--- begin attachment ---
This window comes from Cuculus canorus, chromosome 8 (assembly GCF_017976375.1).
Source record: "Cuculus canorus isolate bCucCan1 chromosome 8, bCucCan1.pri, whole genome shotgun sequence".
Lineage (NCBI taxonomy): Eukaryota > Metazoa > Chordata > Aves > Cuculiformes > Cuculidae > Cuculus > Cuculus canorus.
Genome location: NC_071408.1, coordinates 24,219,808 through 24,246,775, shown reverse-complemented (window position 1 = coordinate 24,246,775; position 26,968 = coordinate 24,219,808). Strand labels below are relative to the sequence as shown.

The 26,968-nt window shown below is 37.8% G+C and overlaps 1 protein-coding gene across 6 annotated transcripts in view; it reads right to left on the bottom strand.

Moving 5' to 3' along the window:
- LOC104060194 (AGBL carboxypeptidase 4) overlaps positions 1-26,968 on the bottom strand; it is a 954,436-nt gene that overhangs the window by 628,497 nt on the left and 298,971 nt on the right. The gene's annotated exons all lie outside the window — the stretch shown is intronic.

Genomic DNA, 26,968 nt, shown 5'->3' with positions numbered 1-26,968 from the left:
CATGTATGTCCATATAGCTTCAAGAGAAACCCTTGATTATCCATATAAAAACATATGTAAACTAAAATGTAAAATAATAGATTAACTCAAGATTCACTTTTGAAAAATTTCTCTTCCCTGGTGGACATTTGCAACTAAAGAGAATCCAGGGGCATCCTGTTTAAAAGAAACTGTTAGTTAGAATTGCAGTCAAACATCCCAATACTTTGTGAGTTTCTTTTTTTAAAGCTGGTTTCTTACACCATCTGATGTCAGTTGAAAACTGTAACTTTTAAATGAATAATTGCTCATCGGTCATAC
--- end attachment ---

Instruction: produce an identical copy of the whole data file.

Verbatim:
This window comes from Cuculus canorus, chromosome 8 (assembly GCF_017976375.1).
Source record: "Cuculus canorus isolate bCucCan1 chromosome 8, bCucCan1.pri, whole genome shotgun sequence".
Lineage (NCBI taxonomy): Eukaryota > Metazoa > Chordata > Aves > Cuculiformes > Cuculidae > Cuculus > Cuculus canorus.
Genome location: NC_071408.1, coordinates 24,219,808 through 24,246,775, shown reverse-complemented (window position 1 = coordinate 24,246,775; position 26,968 = coordinate 24,219,808). Strand labels below are relative to the sequence as shown.

The 26,968-nt window shown below is 37.8% G+C and overlaps 1 protein-coding gene across 6 annotated transcripts in view; it reads right to left on the bottom strand.

Moving 5' to 3' along the window:
- LOC104060194 (AGBL carboxypeptidase 4) overlaps positions 1-26,968 on the bottom strand; it is a 954,436-nt gene that overhangs the window by 628,497 nt on the left and 298,971 nt on the right. The gene's annotated exons all lie outside the window — the stretch shown is intronic.

Genomic DNA, 26,968 nt, shown 5'->3' with positions numbered 1-26,968 from the left:
CATGTATGTCCATATAGCTTCAAGAGAAACCCTTGATTATCCATATAAAAACATATGTAAACTAAAATGTAAAATAATAGATTAACTCAAGATTCACTTTTGAAAAATTTCTCTTCCCTGGTGGACATTTGCAACTAAAGAGAATCCAGGGGCATCCTGTTTAAAAGAAACTGTTAGTTAGAATTGCAGTCAAACATCCCAATACTTTGTGAGTTTCTTTTTTTAAAGCTGGTTTCTTACACCATCTGATGTCAGTTGAAAACTGTAACTTTTAAATGAATAATTGCTCATCGGTCATAC